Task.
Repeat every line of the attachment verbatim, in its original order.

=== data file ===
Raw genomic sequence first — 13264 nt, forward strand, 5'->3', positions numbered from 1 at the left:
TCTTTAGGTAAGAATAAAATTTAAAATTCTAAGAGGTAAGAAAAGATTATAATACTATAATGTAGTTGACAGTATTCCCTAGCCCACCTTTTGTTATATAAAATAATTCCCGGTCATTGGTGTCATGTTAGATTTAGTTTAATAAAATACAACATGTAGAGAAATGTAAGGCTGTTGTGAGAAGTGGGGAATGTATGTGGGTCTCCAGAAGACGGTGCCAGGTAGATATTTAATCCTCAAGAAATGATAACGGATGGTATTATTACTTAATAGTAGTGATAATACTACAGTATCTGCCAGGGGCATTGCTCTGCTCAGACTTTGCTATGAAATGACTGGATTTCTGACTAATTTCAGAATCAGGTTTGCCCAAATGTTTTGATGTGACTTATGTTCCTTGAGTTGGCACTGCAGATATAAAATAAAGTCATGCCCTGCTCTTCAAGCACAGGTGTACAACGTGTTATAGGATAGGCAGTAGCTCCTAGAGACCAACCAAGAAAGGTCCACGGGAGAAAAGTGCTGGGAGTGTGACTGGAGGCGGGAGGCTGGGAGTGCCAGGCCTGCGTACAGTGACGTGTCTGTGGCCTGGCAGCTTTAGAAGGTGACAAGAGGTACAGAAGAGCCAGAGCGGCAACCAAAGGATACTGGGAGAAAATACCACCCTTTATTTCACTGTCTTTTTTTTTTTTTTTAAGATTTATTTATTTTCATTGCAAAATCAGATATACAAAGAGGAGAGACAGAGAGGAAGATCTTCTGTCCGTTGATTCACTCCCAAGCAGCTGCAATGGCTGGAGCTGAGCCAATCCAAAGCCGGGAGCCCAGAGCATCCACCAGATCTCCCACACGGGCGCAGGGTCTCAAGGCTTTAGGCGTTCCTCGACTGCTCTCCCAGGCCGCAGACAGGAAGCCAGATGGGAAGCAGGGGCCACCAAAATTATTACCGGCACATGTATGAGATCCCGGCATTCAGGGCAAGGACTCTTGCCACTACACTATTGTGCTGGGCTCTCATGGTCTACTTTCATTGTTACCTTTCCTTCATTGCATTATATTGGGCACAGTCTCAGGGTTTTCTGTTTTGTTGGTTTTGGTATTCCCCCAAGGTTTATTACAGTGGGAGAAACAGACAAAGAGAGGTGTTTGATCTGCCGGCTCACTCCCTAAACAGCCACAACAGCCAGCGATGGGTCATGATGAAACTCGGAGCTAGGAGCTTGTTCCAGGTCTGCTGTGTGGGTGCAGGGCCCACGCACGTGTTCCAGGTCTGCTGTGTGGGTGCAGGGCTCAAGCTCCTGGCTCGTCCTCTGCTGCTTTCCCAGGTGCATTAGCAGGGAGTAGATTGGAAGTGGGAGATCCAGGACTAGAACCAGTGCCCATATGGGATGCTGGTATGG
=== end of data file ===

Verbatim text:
Raw genomic sequence first — 13264 nt, forward strand, 5'->3', positions numbered from 1 at the left:
TCTTTAGGTAAGAATAAAATTTAAAATTCTAAGAGGTAAGAAAAGATTATAATACTATAATGTAGTTGACAGTATTCCCTAGCCCACCTTTTGTTATATAAAATAATTCCCGGTCATTGGTGTCATGTTAGATTTAGTTTAATAAAATACAACATGTAGAGAAATGTAAGGCTGTTGTGAGAAGTGGGGAATGTATGTGGGTCTCCAGAAGACGGTGCCAGGTAGATATTTAATCCTCAAGAAATGATAACGGATGGTATTATTACTTAATAGTAGTGATAATACTACAGTATCTGCCAGGGGCATTGCTCTGCTCAGACTTTGCTATGAAATGACTGGATTTCTGACTAATTTCAGAATCAGGTTTGCCCAAATGTTTTGATGTGACTTATGTTCCTTGAGTTGGCACTGCAGATATAAAATAAAGTCATGCCCTGCTCTTCAAGCACAGGTGTACAACGTGTTATAGGATAGGCAGTAGCTCCTAGAGACCAACCAAGAAAGGTCCACGGGAGAAAAGTGCTGGGAGTGTGACTGGAGGCGGGAGGCTGGGAGTGCCAGGCCTGCGTACAGTGACGTGTCTGTGGCCTGGCAGCTTTAGAAGGTGACAAGAGGTACAGAAGAGCCAGAGCGGCAACCAAAGGATACTGGGAGAAAATACCACCCTTTATTTCACTGTCTTTTTTTTTTTTTTTAAGATTTATTTATTTTCATTGCAAAATCAGATATACAAAGAGGAGAGACAGAGAGGAAGATCTTCTGTCCGTTGATTCACTCCCAAGCAGCTGCAATGGCTGGAGCTGAGCCAATCCAAAGCCGGGAGCCCAGAGCATCCACCAGATCTCCCACACGGGCGCAGGGTCTCAAGGCTTTAGGCGTTCCTCGACTGCTCTCCCAGGCCGCAGACAGGAAGCCAGATGGGAAGCAGGGGCCACCAAAATTATTACCGGCACATGTATGAGATCCCGGCATTCAGGGCAAGGACTCTTGCCACTACACTATTGTGCTGGGCTCTCATGGTCTACTTTCATTGTTACCTTTCCTTCATTGCATTATATTGGGCACAGTCTCAGGGTTTTCTGTTTTGTTGGTTTTGGTATTCCCCCAAGGTTTATTACAGTGGGAGAAACAGACAAAGAGAGGTGTTTGATCTGCCGGCTCACTCCCTAAACAGCCACAACAGCCAGCGATGGGTCATGATGAAACTCGGAGCTAGGAGCTTGTTCCAGGTCTGCTGTGTGGGTGCAGGGCCCACGCACGTGTTCCAGGTCTGCTGTGTGGGTGCAGGGCTCAAGCTCCTGGCTCGTCCTCTGCTGCTTTCCCAGGTGCATTAGCAGGGAGTAGATTGGAAGTGGGAGATCCAGGACTAGAACCAGTGCCCATATGGGATGCTGGTATGG